I also don't know anyone personally that has one. Speaking with sales people at a cellular provider I won't name, they said they hadn't sold any of them. That had units from last June that hadn't moved.

It's just not as pleasant to look at. The big flat color boxes are not as pretty to look at as droid or iphone high color, detailed icons. Not to mention background images too.

On a side note, if I didn't want that look on my phone then why would I want that same poor UI on any other device. Oh wait, I don't.

I never expect concrete numbers from MS. While the numbers get better they are no where near Android and iOS, which is why they dont like throwing numbers around. I get it. When (hopeful) the numbers are dramatically better I suspect they will love to throw out hard numbers.

Love the WP8 haters and how people who post articles always use the 100K - 200K as a double isn't significant when we know the sales are in the millions.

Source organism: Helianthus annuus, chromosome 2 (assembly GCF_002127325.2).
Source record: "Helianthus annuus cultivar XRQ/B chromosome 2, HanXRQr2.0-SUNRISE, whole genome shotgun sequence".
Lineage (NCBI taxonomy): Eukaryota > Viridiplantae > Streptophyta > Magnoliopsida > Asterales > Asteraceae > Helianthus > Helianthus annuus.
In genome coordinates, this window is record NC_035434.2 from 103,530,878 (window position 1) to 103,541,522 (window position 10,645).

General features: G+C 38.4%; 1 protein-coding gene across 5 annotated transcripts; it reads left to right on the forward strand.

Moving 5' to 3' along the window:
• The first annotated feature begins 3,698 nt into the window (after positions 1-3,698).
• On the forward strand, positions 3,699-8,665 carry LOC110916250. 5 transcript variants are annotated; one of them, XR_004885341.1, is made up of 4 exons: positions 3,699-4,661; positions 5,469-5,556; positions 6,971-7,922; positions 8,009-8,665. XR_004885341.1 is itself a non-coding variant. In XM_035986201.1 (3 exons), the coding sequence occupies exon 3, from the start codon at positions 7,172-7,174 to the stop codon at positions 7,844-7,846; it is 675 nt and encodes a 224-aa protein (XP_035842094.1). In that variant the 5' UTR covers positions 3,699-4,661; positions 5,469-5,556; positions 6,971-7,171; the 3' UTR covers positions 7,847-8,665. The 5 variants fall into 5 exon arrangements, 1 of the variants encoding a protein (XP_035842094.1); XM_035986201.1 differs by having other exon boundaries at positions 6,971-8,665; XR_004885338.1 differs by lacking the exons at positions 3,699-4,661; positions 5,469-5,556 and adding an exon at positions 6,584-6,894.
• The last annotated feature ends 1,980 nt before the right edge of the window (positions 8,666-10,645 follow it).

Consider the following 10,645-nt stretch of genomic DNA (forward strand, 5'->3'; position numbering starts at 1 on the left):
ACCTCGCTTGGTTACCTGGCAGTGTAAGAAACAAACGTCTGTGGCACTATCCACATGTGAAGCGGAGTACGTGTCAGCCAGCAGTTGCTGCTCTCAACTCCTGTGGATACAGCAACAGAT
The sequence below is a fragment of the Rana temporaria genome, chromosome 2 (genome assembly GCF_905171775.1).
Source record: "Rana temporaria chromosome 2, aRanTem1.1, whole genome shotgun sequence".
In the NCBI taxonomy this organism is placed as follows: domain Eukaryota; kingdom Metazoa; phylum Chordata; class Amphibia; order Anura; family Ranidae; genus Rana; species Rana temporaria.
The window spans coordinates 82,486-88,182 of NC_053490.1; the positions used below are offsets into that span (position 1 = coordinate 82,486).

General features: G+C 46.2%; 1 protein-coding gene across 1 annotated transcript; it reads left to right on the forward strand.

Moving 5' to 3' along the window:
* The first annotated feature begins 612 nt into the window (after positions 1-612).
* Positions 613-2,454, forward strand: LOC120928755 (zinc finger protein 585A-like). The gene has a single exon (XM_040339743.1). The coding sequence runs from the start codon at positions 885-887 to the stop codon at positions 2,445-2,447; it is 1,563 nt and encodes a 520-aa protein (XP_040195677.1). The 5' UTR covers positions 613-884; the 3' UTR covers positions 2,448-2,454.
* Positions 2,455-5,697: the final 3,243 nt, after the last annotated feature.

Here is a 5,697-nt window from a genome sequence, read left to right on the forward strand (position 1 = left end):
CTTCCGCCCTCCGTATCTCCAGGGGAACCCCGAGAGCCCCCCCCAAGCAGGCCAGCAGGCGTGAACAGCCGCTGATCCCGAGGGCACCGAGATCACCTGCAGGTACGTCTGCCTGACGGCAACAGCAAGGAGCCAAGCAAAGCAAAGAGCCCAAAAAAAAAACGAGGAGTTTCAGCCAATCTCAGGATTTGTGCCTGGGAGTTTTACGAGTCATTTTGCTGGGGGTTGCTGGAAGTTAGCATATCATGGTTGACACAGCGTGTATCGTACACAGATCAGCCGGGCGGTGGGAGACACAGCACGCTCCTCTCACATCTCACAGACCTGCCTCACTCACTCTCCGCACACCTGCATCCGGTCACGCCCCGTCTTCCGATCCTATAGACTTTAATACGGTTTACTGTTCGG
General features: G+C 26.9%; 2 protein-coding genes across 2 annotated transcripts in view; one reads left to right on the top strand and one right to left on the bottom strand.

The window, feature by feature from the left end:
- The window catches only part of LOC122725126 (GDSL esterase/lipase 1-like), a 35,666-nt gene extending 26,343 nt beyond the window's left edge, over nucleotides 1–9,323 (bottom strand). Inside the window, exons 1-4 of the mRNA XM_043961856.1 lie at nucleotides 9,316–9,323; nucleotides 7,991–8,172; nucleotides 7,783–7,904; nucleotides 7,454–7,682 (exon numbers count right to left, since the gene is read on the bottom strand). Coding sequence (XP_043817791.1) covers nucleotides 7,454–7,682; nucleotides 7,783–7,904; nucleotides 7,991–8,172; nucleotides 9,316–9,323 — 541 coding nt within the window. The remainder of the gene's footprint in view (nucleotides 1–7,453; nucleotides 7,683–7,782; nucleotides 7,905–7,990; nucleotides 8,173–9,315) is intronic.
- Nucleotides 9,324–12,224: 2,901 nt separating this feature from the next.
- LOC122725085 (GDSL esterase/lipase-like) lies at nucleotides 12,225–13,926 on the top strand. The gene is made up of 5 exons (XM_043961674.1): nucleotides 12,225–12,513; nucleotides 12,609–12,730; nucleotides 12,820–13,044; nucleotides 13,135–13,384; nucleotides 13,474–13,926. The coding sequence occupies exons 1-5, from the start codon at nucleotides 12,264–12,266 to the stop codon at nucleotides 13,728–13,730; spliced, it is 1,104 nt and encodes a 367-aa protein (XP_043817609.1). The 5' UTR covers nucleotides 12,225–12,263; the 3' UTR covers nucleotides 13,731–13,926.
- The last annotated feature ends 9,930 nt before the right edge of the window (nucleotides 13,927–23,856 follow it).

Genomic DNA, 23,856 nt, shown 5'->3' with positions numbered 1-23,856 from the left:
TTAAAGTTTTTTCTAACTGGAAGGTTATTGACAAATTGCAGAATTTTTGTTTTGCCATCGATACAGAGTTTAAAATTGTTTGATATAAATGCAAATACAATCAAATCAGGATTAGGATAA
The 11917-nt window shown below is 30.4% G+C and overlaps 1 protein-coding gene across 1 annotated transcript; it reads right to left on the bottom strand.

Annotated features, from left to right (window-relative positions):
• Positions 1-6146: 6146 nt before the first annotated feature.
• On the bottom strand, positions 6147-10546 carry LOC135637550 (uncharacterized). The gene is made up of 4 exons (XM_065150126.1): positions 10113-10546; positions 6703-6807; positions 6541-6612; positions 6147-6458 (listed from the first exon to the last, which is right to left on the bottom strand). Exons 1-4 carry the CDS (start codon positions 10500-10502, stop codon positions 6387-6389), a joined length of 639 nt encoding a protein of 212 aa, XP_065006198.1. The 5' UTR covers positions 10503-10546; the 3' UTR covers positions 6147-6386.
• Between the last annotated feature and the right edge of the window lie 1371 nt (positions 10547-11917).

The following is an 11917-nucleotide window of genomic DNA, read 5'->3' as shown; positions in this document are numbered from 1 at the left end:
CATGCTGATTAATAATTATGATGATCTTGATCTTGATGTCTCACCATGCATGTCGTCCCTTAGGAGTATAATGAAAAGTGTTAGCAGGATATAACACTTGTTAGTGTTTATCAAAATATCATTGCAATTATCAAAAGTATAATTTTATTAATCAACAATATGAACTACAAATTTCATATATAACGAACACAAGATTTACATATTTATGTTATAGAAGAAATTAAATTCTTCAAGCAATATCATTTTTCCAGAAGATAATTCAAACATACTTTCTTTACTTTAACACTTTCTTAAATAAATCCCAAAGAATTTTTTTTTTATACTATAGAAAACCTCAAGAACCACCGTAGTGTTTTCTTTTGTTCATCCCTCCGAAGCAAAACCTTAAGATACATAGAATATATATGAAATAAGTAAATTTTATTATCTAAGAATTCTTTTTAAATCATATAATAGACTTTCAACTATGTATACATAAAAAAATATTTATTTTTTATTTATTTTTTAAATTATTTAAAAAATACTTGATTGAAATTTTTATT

Justin76 - give it a break. If you don't like something that is your prerogative but to make a stupid comment about 5 to 10 units is showing how much you really don't like something. I use all three mobile OS's and the iPhone 5s is my main phone followed by the Lumia 1020 and then the HTC One.

My main tablet(hybrid) is the Surface Pro 2 512GB then iPad Mini Retina.

I use a MacBook Pro Retina 15 along with a Dell M3800. I don't believe in running Parallels to do the job of a regular PC and I don't want to run a MacClone on my M3800.

I use devices based on their usefulness not because I am a fan of one or the other.